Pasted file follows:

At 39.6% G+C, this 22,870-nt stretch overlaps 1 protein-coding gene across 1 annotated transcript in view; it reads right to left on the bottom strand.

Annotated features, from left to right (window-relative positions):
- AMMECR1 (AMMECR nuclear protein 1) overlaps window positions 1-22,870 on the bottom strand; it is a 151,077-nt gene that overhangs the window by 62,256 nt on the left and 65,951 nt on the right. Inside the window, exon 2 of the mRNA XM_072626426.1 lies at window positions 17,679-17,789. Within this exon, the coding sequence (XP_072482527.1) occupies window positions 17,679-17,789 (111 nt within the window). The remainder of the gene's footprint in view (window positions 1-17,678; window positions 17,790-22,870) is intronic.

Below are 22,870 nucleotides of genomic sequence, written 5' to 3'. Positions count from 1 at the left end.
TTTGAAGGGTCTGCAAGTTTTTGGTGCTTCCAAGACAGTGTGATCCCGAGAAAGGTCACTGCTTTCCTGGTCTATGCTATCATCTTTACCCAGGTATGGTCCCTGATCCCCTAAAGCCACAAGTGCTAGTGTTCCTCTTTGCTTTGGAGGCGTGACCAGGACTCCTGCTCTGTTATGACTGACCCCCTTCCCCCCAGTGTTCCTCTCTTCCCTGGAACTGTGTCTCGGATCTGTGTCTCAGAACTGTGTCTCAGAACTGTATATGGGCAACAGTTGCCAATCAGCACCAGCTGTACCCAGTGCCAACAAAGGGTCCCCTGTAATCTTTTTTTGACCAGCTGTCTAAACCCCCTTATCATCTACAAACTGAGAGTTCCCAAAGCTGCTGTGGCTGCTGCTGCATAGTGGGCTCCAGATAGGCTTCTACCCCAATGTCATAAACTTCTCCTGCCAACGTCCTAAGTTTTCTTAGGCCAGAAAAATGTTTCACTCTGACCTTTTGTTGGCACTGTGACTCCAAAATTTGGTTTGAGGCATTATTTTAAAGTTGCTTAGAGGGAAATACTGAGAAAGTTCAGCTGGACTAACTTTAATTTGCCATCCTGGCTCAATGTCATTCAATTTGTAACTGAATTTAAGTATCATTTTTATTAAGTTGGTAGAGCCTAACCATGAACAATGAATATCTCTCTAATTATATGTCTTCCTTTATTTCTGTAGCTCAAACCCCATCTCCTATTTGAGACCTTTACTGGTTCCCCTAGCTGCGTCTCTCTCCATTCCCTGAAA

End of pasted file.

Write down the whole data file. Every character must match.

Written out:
At 39.6% G+C, this 22,870-nt stretch overlaps 1 protein-coding gene across 1 annotated transcript in view; it reads right to left on the bottom strand.

Annotated features, from left to right (window-relative positions):
- AMMECR1 (AMMECR nuclear protein 1) overlaps window positions 1-22,870 on the bottom strand; it is a 151,077-nt gene that overhangs the window by 62,256 nt on the left and 65,951 nt on the right. Inside the window, exon 2 of the mRNA XM_072626426.1 lies at window positions 17,679-17,789. Within this exon, the coding sequence (XP_072482527.1) occupies window positions 17,679-17,789 (111 nt within the window). The remainder of the gene's footprint in view (window positions 1-17,678; window positions 17,790-22,870) is intronic.

Below are 22,870 nucleotides of genomic sequence, written 5' to 3'. Positions count from 1 at the left end.
TTTGAAGGGTCTGCAAGTTTTTGGTGCTTCCAAGACAGTGTGATCCCGAGAAAGGTCACTGCTTTCCTGGTCTATGCTATCATCTTTACCCAGGTATGGTCCCTGATCCCCTAAAGCCACAAGTGCTAGTGTTCCTCTTTGCTTTGGAGGCGTGACCAGGACTCCTGCTCTGTTATGACTGACCCCCTTCCCCCCAGTGTTCCTCTCTTCCCTGGAACTGTGTCTCGGATCTGTGTCTCAGAACTGTGTCTCAGAACTGTATATGGGCAACAGTTGCCAATCAGCACCAGCTGTACCCAGTGCCAACAAAGGGTCCCCTGTAATCTTTTTTTGACCAGCTGTCTAAACCCCCTTATCATCTACAAACTGAGAGTTCCCAAAGCTGCTGTGGCTGCTGCTGCATAGTGGGCTCCAGATAGGCTTCTACCCCAATGTCATAAACTTCTCCTGCCAACGTCCTAAGTTTTCTTAGGCCAGAAAAATGTTTCACTCTGACCTTTTGTTGGCACTGTGACTCCAAAATTTGGTTTGAGGCATTATTTTAAAGTTGCTTAGAGGGAAATACTGAGAAAGTTCAGCTGGACTAACTTTAATTTGCCATCCTGGCTCAATGTCATTCAATTTGTAACTGAATTTAAGTATCATTTTTATTAAGTTGGTAGAGCCTAACCATGAACAATGAATATCTCTCTAATTATATGTCTTCCTTTATTTCTGTAGCTCAAACCCCATCTCCTATTTGAGACCTTTACTGGTTCCCCTAGCTGCGTCTCTCTCCATTCCCTGAAA